​Expert Reviews – Bangweulu Wetlands

Sort By: Most helpful Rating 1-7 of 7 Reviews
Expert
Ariadne van Zandbergen   –  
South Africa ZA
Visited: October

Ariadne is a renowned African wildlife photographer whose work is featured in many well-known guidebooks and magazines.

3 people found this review helpful.

Where water meets the sky
Overall rating
3/5

Bangweulu means ‘Where water meets the sky’. A lovely description of this extraordinary wetland area, home of one of Africa’s most iconic birds, the shoebill. The only way to get to the heart of the wetland is by mokoro – wooden dugout canoe; you just sit back and take it all in while your guide poles you silently through the reeds. You’ll see lots of other birds too in this watery wonderland, including wattled crane, goliath heron, blue-breasted bee-eater and maybe a black heron using its wings in a unique technique to create a shadow-casting canopy when fishing.

Contrary to the diversity of the birds, there isn’t a lot of variety when it comes to mammals. I was mainly interested in seeing the endemic black lechwe and I wasn’t disappointed. Even before reaching the wetland, I saw thousands of them on the floodplains. These gracious antelope are adapted to marshy conditions and seeing them run at full speed through deep water is a phenomenal sight. This is also prime habitat for the sitatunga, a smaller and much more secretive water-loving antelope. African Parks has recently re-introduced several cheetahs to the wetlands and I can only imagine how exciting it will be to watch these sleek cats hunting on the open floodplain.

Expert
Philip Briggs   –  
South Africa ZA
Visited: Winter

Philip is an acclaimed travel writer and author of many guidebooks, including the Bradt guides to Uganda, Tanzania, Kenya and South Africa.

2 people found this review helpful.

Home to the shoebill
Overall rating
4/5

One of Africa’s most important wetlands, this vast mosaic of lagoons, papyrus-fringed channels, seasonal floodplains and wooded islands stretches over some 10,000km², running south from Lake Bangweulu. It differs from many protected areas in Africa insofar as it comprises a network of community lands, all of which is overseen by a respected NGO called African Parks. As a result, large numbers of local people still live in the wetlands, legally harvesting it for fish, honey and agricultural projects, and tourist development and conservation are managed in collaboration and consultation with local communities.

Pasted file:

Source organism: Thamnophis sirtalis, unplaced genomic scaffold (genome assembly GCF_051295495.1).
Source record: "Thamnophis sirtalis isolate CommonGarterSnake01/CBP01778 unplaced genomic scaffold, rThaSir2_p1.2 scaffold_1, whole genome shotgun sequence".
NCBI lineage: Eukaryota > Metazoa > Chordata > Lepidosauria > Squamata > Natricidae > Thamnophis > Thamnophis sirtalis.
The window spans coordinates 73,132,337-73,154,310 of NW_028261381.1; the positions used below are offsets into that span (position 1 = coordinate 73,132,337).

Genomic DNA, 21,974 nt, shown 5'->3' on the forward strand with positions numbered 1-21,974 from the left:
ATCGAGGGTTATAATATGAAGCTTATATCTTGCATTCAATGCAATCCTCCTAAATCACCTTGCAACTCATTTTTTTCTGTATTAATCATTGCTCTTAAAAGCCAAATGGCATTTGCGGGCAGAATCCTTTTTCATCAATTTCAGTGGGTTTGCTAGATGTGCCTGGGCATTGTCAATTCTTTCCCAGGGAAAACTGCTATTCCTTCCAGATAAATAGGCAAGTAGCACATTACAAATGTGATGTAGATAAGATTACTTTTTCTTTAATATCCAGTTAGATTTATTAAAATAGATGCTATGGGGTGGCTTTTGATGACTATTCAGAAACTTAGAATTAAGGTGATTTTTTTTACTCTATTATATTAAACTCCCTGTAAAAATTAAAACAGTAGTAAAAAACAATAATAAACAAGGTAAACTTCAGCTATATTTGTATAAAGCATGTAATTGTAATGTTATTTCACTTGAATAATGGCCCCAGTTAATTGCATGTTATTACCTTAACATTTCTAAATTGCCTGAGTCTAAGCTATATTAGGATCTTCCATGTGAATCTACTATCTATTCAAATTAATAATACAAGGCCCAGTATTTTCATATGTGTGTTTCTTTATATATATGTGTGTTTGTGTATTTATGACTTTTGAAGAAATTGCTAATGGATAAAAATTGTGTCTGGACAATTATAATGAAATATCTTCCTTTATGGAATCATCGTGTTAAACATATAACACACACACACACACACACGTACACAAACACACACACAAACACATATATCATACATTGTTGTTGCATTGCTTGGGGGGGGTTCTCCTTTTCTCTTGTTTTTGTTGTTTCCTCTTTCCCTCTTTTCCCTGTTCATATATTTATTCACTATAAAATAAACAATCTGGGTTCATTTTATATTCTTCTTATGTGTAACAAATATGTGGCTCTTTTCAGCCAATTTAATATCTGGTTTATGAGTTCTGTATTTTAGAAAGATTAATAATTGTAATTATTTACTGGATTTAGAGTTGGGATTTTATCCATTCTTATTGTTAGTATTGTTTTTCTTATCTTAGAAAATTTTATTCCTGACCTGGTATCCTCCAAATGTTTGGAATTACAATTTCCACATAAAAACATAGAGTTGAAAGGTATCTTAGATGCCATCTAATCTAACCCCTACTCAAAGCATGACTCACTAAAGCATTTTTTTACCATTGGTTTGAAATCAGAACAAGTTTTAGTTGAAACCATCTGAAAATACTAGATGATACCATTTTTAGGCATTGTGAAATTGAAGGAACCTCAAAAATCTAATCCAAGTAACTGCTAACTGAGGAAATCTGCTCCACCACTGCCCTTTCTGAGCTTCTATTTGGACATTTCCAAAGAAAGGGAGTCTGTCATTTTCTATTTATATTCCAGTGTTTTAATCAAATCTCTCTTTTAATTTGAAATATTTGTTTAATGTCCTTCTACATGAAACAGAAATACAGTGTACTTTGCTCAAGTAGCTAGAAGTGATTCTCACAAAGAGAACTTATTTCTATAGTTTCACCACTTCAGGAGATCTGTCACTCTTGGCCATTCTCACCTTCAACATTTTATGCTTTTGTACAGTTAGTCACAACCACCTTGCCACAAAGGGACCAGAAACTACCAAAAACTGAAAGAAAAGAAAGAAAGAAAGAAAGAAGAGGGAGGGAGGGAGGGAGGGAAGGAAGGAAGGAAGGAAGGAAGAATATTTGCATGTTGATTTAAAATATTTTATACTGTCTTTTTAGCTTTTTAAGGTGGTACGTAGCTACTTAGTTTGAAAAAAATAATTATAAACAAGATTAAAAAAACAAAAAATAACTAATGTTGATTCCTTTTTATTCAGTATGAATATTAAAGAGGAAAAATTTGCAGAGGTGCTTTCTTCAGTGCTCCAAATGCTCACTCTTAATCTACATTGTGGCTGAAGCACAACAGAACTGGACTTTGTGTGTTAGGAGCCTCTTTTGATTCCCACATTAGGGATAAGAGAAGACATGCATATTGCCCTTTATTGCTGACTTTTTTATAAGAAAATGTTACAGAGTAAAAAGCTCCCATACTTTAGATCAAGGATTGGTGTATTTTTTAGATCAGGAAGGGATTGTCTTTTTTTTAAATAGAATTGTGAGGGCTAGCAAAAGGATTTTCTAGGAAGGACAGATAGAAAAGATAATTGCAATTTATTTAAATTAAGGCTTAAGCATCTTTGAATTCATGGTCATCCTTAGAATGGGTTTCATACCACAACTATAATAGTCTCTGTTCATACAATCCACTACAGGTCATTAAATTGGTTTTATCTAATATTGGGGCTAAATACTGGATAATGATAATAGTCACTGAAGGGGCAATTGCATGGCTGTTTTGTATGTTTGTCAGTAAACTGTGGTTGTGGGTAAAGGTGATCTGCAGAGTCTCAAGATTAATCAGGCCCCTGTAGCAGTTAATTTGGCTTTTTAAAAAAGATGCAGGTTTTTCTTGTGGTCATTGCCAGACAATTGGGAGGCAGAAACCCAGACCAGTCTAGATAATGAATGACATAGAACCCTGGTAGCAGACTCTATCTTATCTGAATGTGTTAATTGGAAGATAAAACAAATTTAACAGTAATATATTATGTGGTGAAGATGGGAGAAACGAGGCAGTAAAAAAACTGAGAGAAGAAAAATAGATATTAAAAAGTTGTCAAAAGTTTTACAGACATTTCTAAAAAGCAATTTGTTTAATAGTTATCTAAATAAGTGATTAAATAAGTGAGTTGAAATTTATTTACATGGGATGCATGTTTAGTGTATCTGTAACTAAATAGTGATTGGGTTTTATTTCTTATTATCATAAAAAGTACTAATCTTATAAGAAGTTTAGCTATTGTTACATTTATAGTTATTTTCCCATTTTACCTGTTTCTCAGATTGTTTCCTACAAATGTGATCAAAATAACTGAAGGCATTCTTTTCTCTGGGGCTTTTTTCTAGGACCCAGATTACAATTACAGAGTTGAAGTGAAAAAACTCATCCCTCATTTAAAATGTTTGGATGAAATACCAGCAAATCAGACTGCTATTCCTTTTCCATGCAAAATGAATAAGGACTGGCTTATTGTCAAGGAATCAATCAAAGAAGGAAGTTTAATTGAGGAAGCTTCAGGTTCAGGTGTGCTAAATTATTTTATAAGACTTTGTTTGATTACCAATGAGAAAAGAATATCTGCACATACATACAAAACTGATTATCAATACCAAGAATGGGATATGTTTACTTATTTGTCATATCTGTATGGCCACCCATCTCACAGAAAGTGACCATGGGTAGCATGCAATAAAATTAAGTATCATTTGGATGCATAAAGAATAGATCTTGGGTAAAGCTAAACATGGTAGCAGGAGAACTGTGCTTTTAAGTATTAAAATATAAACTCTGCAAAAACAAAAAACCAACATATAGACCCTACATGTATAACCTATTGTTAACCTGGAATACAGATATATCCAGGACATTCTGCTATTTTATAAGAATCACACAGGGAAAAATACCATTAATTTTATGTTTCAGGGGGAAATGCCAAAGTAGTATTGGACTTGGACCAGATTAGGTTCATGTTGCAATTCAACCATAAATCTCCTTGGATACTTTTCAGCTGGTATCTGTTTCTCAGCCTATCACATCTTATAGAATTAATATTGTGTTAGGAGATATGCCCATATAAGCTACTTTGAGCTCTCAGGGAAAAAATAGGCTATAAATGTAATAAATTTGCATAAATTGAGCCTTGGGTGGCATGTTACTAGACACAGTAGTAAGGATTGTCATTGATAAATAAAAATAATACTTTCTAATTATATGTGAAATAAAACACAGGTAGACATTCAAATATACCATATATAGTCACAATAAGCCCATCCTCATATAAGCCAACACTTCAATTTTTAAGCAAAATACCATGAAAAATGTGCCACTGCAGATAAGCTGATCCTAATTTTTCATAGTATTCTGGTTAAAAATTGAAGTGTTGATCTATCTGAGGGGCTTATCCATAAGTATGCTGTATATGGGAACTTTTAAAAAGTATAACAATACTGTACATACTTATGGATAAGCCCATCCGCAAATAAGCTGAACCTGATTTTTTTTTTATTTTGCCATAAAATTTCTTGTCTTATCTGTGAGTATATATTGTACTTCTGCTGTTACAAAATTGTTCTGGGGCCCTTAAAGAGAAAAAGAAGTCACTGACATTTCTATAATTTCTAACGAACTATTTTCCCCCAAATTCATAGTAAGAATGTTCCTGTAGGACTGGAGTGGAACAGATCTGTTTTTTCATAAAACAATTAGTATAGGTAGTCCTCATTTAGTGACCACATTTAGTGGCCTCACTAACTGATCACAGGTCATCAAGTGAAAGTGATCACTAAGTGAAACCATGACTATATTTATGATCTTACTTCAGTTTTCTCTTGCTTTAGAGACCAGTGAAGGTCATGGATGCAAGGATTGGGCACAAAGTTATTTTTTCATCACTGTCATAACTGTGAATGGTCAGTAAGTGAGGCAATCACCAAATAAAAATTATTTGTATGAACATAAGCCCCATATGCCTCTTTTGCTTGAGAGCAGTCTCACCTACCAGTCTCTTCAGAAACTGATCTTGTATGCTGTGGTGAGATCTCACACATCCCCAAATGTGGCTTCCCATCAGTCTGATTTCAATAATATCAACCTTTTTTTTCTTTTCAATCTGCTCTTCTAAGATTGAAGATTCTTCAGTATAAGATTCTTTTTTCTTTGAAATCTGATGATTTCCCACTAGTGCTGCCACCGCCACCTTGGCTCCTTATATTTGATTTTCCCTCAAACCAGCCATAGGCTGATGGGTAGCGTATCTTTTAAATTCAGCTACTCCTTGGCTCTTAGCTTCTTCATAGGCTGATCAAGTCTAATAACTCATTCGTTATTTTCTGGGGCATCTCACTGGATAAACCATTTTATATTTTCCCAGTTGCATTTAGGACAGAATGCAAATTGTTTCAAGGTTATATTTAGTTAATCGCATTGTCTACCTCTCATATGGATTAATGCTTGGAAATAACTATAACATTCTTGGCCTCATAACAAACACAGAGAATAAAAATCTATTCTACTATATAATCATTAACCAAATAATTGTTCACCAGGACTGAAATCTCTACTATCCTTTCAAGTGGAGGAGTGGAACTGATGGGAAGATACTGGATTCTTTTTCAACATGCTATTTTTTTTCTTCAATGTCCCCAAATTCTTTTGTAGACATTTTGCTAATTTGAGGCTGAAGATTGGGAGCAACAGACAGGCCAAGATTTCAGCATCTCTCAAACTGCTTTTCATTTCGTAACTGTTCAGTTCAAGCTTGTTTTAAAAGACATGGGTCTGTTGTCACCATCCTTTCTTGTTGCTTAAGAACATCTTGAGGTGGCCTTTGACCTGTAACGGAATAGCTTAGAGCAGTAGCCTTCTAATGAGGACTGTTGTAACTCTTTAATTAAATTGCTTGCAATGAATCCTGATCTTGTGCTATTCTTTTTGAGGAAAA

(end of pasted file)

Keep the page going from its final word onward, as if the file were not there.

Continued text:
The southern floodplains of Bangweulu can be explored in a 4x4 during the Dry season. The most prolific large mammal here is the black lechwe, the most handsome of the three extant subspecies of this semi-aquatic antelope. Although the black lechwe’s range is restricted to Bangweulu, it is locally very common, and we saw several herds numbering 100-plus individuals. Other large mammals present in Bangweulu include elephant, buffalo, hippo, zebra, tsessebe, and roan and sable antelope, but we didn’t see any of them, and frankly they are very unlikely to be encountered on a casual visit. Cheetahs have been reintroduced, and since they are radio-collared, they are quite likely to be seen if you ask the rangers for coordinates.

The main attraction of Bangweulu is its prolific birdlife. It is known particularly for hosting Africa’s most southerly population of the shoebill, a bizarre avian heavyweight notable for its massive clog-shaped beak and eerie gray feathering. Bangweulu is estimated to support around 500 shoebills (around 10% of the global population of this vulnerable species), but they tend to retreat deep into the swamps during the Dry season, and are far more likely to be seen when the water is at its highest, from around January to June.

Although we took a dugout trip into the swamp, we were there at the wrong time of year for shoebills. All the same, the birding was highly impressive, and in addition to large flocks of common aquatic birds, we saw several localized species, notably blue-breasted bee-eater, swamp flycatcher, western yellow wagtail, Holub’s golden weaver and Katanga masked weaver.

Expert
Nana Luckham   –  
United Kingdom UK
Visited: June

Nana is a travel writer and author of multiple guidebooks, including the Lonely Planet guides to Africa, Zambia & Malawi and South Africa.

1 person found this review helpful.

Watery wilderness with endless views
Overall rating
3/5

A massive wetland area of lagoons, floodplains, and reed islands adjacent to Kasanka National Park, Bangweulu is the place to come to experience exquisite birdlife, including the rare Shoebill stork, in absolute peace.

Hippos and crocodiles lurk in the waters here, and another major attraction is the semi-aquatic black lechwe – there are an estimated 100,000 in the swamps, and on my last visit I saw an enormous herd of the nimble antelopes darting across on the floodplains.

Shoebill Island Camp, a collection of safari tents, is the place to stay. It takes a huge effort to get here but I found the endless horizons and stunning walks over the reedbeds to be well worth the trip.

Expert
Brian Jackman   –  
United Kingdom UK
Visited: July

Brian is an award winning travel writer, author of safari books and regular contributor to magazines such as BBC Wildlife and Travel Africa.